Spearman correlation
It measures the monotonic correlation between two variables. It is calculated by first ranking the values of both variables and then calculating the Pearson correlation coefficient of the ranks.
Summary Statistics
Summary statistics are used to summarize the main characteristics of a data set in a simple and concise form. They help provide an overview of the data distribution and identify any outliers or anomalies.
Common summary statistics used in data mining are:
Mean, Median and Mode
 Mean
The mean or average is the sum of all values divided by the number of values. It is calculated as:
Mean = (x1 + x2 + ... + xn) / n
The mean is highly influenced by outliers.
 Median
The median is the middle value of an ordered list of values. It is the value that has an equal number of values above and below it.
The median is more robust to outliers compared to the mean.
 Mode
The mode is the most frequent value in the data set. There may be multiple modes for a data set.
The mode provides information about the shape of the distribution.
Variance and Standard Deviation
 Variance
The variance is the average of the squared differences from the mean. It measures how spread out the values are. It is calculated as:
Variance = Σ(xi  Mean)2/n
where n is the number of values.
 Standard Deviation
The standard deviation is the square root of the variance. It represents the typical distance between data points and the mean.
Percentiles
Percentiles divide the data set into 100 equal parts. The nth percentile is the value below which n% of the observations fall.
For example, the 75th percentile is the value for which 75% of the observations have a lower value and 25% have a higher value.
Percentiles provide a simple summary of the data distribution.
Data Distributions
Data distributions refer to the patterns in which data values are distributed in a data set. Understanding the distribution of data is important for data mining tasks like regression, clustering and outlier detection.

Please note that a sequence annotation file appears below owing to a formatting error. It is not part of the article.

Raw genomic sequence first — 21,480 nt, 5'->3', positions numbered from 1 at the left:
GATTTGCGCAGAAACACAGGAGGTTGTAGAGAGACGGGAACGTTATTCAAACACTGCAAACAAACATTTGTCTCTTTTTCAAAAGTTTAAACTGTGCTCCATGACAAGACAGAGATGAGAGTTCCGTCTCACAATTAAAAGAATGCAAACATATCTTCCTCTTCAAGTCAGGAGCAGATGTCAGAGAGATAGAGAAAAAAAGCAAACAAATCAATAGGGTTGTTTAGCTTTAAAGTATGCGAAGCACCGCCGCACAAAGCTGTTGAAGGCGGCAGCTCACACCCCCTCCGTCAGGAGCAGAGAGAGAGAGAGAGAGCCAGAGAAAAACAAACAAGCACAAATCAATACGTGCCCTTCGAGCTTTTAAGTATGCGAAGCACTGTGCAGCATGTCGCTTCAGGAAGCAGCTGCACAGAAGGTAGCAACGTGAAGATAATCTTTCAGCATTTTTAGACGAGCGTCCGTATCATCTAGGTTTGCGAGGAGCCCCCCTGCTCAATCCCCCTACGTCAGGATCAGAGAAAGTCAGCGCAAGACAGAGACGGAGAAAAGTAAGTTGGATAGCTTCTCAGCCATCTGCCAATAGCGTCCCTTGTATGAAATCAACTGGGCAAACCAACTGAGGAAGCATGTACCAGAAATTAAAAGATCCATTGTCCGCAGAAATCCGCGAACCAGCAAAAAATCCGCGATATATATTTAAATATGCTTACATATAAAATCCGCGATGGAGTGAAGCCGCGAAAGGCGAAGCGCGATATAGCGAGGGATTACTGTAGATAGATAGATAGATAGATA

Common data distributions are:
Normal distribution
Also known as Gaussian distribution.
It is a continuous probability distribution that is symmetric and bellshaped. It is characterized by two parameters:

Mean (μ): The average of the distribution

Standard deviation (σ): How spread out the values are
The normal distribution is used widely as it approximates many natural phenomena.
It is represented by the probability density function:
f(x) = (1/(σ√(2π))) e^(((xμ)/2σ)^2)
Where:

μ is the mean or expected value

σ is the standard deviation

e is the base of the natural logarithm (approximately 2.71828)
Binomial distribution
It describes the number of successes in a fixed number of independent yes/no experiments, each of which has a constant probability of success.
It is characterized by two parameters:

n: Number of experiments

p: Probability of success in a single experiment
The binomial distribution is used when modelling the number of successes in a sample.
The probability mass function is given by:
P(k) = (n!/(x!(nx)!))p^x (1p)^(nx)
Where:

n is the number of trials

x is the number of successes

p is the probability of success in a single trial
Poisson distribution
It describes the number of events occurring in a fixed interval of time and/or space when these events happen with a known average rate and independently of the time since the last event.
It is characterized by one parameter:
 λ: The expected number of occurrences during the interval.
The Poisson distribution is used when modelling the number of rare events occurring in an interval.
The probability mass function is given by:
P(k) = e^(λ) λ^x /x!
Where:

λ is the mean number of occurrences during the interval

x is the actual number of occurrences
Basic Data Mining Tasks
The main data mining tasks are:
Classification